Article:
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Des de Moor
Best beer and travel writing award 2015, 2011 -- British Guild of Beer Writers Awards
Accredited Beer Sommelier
Writer of "Probably the best book about beer in London" - Londonist
"A necessity if you're a beer geek travelling to London town" - Beer Advocate
"A joy to read" - Roger Protz
"Very authoritative" - Tim Webb.
"One of the top beer writers in the UK" - Mark Dredge.
"A beer guru" - Popbitch.
Des de Moor


Arbor Brigstow Bitter

Arbor Ales Brigstow Bitter. Pic: Wonker - Creative Commons

Ales Brigstow . Pic: Wonker – Creative Commons

ABV: 4.3%
Origin: Bristol, England

Bristol is one of Britain’s more exciting beer cities at the moment, with some outstanding , a small but growing cluster of decent small breweries and a flourishing homebrew scene. Besides Bath Ales, actually now much closer to Bristol than Bath and a well established and successful micro with a small estate of well regarded , the two names that most excite contemporary beer drinkers are Arbor Ales and the Bristol Beer Company.

I’ve enjoyed some excellent and innovative beers from both brewers but it was Arbor that particularly stood out for me when I found myself in the city in September 2012 as a judge in the UK National Homebrew Competition. The night before I spent some time in Arbor’s pleasant brewery tap, the Three Tuns, where unsurprisingly I bumped into a few of my fellow judges.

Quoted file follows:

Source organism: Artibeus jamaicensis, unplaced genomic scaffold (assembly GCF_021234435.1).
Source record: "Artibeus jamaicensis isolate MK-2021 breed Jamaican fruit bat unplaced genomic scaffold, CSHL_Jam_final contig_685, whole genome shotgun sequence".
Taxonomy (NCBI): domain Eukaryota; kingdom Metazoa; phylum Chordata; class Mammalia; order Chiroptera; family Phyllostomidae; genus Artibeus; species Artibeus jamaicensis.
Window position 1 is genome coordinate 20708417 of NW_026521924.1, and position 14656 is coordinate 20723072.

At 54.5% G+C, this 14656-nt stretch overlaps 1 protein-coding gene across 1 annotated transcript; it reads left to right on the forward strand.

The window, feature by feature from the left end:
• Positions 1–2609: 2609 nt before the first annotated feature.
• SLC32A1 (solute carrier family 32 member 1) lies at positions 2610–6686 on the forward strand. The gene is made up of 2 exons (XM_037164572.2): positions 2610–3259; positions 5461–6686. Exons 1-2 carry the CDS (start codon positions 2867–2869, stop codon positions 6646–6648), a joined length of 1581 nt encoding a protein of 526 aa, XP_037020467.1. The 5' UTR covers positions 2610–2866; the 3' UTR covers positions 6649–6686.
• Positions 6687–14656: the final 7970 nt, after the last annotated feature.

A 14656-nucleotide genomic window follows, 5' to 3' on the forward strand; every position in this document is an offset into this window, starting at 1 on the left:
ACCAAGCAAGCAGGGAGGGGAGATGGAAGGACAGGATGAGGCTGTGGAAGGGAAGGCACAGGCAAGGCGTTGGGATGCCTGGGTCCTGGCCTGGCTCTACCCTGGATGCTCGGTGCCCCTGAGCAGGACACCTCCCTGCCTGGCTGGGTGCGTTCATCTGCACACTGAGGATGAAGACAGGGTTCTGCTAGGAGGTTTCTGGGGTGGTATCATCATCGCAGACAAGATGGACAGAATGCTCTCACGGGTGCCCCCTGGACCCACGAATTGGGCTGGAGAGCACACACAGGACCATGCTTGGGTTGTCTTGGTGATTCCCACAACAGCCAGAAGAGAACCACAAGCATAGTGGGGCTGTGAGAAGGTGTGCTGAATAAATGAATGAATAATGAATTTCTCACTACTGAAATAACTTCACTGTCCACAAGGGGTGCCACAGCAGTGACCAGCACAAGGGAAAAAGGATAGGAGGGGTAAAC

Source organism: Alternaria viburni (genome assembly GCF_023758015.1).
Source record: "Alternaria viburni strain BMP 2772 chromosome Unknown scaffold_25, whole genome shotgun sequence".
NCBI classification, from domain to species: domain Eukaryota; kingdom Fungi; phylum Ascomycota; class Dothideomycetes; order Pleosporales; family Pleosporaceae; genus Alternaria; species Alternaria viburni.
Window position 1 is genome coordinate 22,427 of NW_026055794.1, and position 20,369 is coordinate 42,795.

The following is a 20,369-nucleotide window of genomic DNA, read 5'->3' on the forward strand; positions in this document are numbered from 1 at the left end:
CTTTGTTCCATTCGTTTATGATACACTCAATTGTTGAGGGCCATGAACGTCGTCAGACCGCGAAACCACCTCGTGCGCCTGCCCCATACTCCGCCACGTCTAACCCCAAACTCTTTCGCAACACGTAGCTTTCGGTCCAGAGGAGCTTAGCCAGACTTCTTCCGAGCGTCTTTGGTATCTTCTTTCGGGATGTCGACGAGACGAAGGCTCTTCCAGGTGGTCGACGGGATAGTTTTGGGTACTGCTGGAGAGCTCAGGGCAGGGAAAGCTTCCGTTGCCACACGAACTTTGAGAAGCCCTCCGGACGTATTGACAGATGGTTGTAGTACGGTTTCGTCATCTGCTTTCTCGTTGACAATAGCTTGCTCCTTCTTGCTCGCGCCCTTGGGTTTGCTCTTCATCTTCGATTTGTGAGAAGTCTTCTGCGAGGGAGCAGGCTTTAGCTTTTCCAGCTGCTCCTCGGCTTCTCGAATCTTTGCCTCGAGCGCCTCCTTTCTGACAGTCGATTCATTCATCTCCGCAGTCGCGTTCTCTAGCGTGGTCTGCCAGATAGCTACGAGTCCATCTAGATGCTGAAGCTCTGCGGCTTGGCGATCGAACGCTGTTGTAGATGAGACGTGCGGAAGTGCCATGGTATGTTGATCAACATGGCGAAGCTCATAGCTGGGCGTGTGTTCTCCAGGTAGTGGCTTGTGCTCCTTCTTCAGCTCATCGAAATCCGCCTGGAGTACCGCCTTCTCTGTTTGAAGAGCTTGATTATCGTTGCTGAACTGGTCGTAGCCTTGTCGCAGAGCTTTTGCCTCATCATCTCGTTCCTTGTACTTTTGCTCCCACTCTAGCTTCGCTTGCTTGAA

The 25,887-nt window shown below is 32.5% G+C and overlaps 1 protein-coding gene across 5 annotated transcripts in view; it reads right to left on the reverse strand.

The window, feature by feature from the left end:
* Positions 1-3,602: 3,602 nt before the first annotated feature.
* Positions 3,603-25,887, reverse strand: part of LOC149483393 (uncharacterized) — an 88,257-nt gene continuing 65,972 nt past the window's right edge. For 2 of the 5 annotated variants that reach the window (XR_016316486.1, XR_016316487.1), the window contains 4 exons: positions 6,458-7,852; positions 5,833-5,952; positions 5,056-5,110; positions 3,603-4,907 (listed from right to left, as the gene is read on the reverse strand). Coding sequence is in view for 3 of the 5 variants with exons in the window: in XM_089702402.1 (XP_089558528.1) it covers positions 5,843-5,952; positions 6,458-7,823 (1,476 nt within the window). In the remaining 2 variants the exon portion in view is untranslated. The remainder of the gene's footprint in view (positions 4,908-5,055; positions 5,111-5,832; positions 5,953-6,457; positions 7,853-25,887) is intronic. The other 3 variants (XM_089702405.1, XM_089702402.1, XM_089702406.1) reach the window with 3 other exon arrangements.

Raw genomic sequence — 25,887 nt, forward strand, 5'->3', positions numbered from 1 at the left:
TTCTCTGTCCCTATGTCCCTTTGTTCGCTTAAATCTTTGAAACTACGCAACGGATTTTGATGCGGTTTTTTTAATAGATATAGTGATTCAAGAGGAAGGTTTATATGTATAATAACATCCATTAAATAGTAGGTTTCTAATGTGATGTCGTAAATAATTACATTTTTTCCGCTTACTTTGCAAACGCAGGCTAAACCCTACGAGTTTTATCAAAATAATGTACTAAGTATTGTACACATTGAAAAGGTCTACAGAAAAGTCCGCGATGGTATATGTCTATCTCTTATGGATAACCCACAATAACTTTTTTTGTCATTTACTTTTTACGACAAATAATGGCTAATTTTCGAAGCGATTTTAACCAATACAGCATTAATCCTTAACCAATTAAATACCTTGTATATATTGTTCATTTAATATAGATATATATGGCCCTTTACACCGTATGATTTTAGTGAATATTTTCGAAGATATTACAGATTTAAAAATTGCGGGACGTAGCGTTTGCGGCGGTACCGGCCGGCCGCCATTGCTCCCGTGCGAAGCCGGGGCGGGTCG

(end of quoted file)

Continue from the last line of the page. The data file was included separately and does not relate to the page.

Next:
Arbor was founded in 2007 by brewer Jon Corner with Megan Oliver in a small space behind the Old Tavern in Stapleton, northeast Bristol. A year later that pub closed and the brewery upgraded to a 10hl kit on an industrial estate in Kingswood, moving again early in 2012 to inner city Upper Easton.

Jon is known for his contemporary hoppy pale ales and ‘Freestyle Fridays’ rarities but the beer that most impressed me was the brewery’s take on a traditional English brown bitter, Brigstow. It’s made with exclusively English hops – Challenger for bitterness and substantial amounts of Fuggles and East Kent Goldings – with crystal malt and caramalt giving a firm backbone.

My pint from the cask at the Three Tuns was a warm amber colour with an orangey-beige head and a smooth, very chaffy and classic aroma with leafy hops. The palate, too, had that chaffy cereal and hopsack character, with clean malt, distinctive autumn fruit and orange notes, honey and bittering citrus.

A spicy swallow set up a hop-dominated finish with a solid grainy backdrop, with pithy grapefruit bitterness and earthy vegetal notes balanced by honey and biscuit.

Much as I’m delighted at the spirit of adventure sweeping many of the newer British microbreweries, it’s also reassuring to know that the future of the more traditional easy drinking styles of ale is in good hands.

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